1 to 20 May 2021
Gibraltar to Barbate, 36° 10′ 87″N 05° 55′ 23″W, 36nm, 7 hours 30
to Cabo Roche, 36° 10′ 87″N 05° 55′ 23″W, 17nm, 4 hours
to Rota, 36° 37′ 19″N 06° 20′ 45″W, 24nm, 3 hours 30
Trying to leave Gibraltar was hard for so many reasons. We had grown accustomed to its quirks and familiar with its streets and paths. We had grown comfortable and felt safe and happy in our berth in Queensway Quay Marina amongst friends. Our heads wanted to leave but our hearts were going to have to be dragged out of there. We had rather randomly set ourselves a date to leave of 10 May and set about starting to plan our onward passage.
Nature wasn’t going to make it easy. We were going to have to tackle those tides and currents that push and pull in and out of the Mediterranean through the narrow Strait and round the capes. We were going to have to wait for the wind to be just right, blowing easterly but not too strong to get safely round Tarifa. And just to add to those hazards we had just heard of another very recent orca attack on a sailing yacht just off Barbate. SV Calista had sustained an apparently coordinated attack by a group of orcas, sustaining serious damage to their twin rudders and requiring a tow into La Linea. The news definitely made us nervous. The map of “interactions” drawn up by the Atlantic Orca Working Group showed that we would be sailing right through an area of very significant recent activity by these rudder chewing foes. There was nothing to do but remember the advice in case we bump into them and hope for the best.
Before we left we added an invitation to the Governor’s residence to our list of Gibraltar experiences. We stumbled across the Convent Open Day on one of our last trips to Main Street for last minute shopping and popped in for a nosey. The Governor is the Queen’s representative in Gibraltar, a post currently held by Sir David Steel.
The Convent has been home to Gibraltar’s Governor since 1728 but as a Franciscan convent dates back to 1531. It is a grand stately home with a beautiful oasis of a garden hidden right in the middle of the crowded town.
10 May came and went without a good weather window for leaving. So we had time for one last walk around the Rock while we waited for good wind. We enjoyed a last brunch of tostadas de tomate at the cafe at the Lighthouse before disappearing into the fog to walk around to Sandy Bay and beyond. On the way we bumped into friendly faces, my friend Maxine from Bootcamp walking her dog at Europa Point and the icon of the Rock herself, Chris, heading to a rather foggy beach at Catalan Bay. At Eastern Beach people were resolutely sunbathing in the fog! Better at the beach than out at sea though.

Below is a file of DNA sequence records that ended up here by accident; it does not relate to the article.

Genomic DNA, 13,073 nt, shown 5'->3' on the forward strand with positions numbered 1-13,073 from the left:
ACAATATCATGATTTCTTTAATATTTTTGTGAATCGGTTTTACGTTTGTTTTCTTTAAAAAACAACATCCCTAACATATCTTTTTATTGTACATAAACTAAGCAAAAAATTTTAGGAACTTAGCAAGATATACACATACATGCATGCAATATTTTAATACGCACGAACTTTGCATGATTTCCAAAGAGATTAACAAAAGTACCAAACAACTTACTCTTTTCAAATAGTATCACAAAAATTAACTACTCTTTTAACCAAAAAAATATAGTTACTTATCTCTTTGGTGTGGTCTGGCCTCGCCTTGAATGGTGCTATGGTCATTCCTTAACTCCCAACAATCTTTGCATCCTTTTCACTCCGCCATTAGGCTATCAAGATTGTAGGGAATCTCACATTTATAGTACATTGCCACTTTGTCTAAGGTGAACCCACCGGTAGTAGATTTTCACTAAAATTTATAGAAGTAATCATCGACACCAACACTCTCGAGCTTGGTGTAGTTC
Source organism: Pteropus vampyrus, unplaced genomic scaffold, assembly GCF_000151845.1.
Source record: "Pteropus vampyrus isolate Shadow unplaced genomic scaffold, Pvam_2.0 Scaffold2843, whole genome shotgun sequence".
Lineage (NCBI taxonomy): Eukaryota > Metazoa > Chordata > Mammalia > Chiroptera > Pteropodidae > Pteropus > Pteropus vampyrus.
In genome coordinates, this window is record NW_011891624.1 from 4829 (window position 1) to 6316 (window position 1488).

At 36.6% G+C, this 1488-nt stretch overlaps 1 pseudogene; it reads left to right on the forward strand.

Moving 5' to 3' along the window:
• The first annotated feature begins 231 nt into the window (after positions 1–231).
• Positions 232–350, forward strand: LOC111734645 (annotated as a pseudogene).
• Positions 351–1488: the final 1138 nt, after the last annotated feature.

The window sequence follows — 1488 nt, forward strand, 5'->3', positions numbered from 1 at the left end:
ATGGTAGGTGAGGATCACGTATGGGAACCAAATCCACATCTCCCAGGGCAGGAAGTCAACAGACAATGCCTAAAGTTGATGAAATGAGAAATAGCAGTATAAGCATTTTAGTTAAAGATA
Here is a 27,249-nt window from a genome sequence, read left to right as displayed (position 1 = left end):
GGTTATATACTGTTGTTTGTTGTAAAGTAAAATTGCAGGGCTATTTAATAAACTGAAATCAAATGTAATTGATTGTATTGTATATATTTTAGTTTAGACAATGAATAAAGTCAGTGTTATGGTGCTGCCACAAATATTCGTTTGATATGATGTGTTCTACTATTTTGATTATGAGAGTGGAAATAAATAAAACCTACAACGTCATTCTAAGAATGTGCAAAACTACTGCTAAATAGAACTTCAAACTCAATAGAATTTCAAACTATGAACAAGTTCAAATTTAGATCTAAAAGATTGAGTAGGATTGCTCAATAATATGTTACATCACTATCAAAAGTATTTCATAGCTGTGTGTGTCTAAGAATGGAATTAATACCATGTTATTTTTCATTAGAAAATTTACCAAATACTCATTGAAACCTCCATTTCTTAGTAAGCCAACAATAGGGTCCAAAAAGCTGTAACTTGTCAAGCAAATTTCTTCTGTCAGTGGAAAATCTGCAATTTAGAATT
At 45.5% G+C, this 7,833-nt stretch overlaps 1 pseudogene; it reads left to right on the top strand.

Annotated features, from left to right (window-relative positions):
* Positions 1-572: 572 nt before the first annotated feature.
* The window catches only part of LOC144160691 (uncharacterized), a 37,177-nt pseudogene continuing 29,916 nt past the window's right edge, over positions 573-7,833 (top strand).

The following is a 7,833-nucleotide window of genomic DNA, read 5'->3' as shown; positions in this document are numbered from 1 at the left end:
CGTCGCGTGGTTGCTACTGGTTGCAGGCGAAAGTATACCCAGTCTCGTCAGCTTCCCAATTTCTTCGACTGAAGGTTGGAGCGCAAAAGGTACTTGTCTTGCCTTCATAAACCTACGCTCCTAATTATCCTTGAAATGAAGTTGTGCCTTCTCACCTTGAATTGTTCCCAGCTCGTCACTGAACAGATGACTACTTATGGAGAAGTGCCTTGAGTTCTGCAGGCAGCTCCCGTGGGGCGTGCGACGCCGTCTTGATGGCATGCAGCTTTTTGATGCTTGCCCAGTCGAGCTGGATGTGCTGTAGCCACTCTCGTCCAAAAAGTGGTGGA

Finally wind forecast and tide times converged that would get us safely around Tarifa and on towards Portugal and we had run out of excuses. I dragged myself out of bed at 5.45am for one last Bootcamp with Raul followed by one last pilates class with Lucia. Stefan had one last climb of the Rock on his bike to double check conditions in the Strait. One thing is for sure, despite the global health emergency, we were leaving Gibraltar fitter than we had been in a long time and double jabbed to boot.
We had to say final farewells to some good, good friends who had seen us through our time in Gib. Thank you to the crews of SV Sunflower, SV Delite, SV Katface, SV Starlight of Dover, SV Big Al, SV What’s Next and SV Anahata for being the best marina neighbours. We hope to see you again somewhere out in the big blue but until then fair winds and following seas to you!
At 8.30am on 15 May, five days later than planned, and as soon as boom gate was opened, we slipped out of berth D36 at Queensway Quay and out into the Bay. Yvette, Derek, Helen and Phil were up to wave us off and Yvette even got the flag out! We had so many emotions disappearing again into adventures unknown – sadness at goodbyes to a place and people we had grown so very fond of, fear of encountering orcas, anxiety that we had calculated the tide right for Tarifa but generally a sense of relief and excitement at being back at sea and on our way.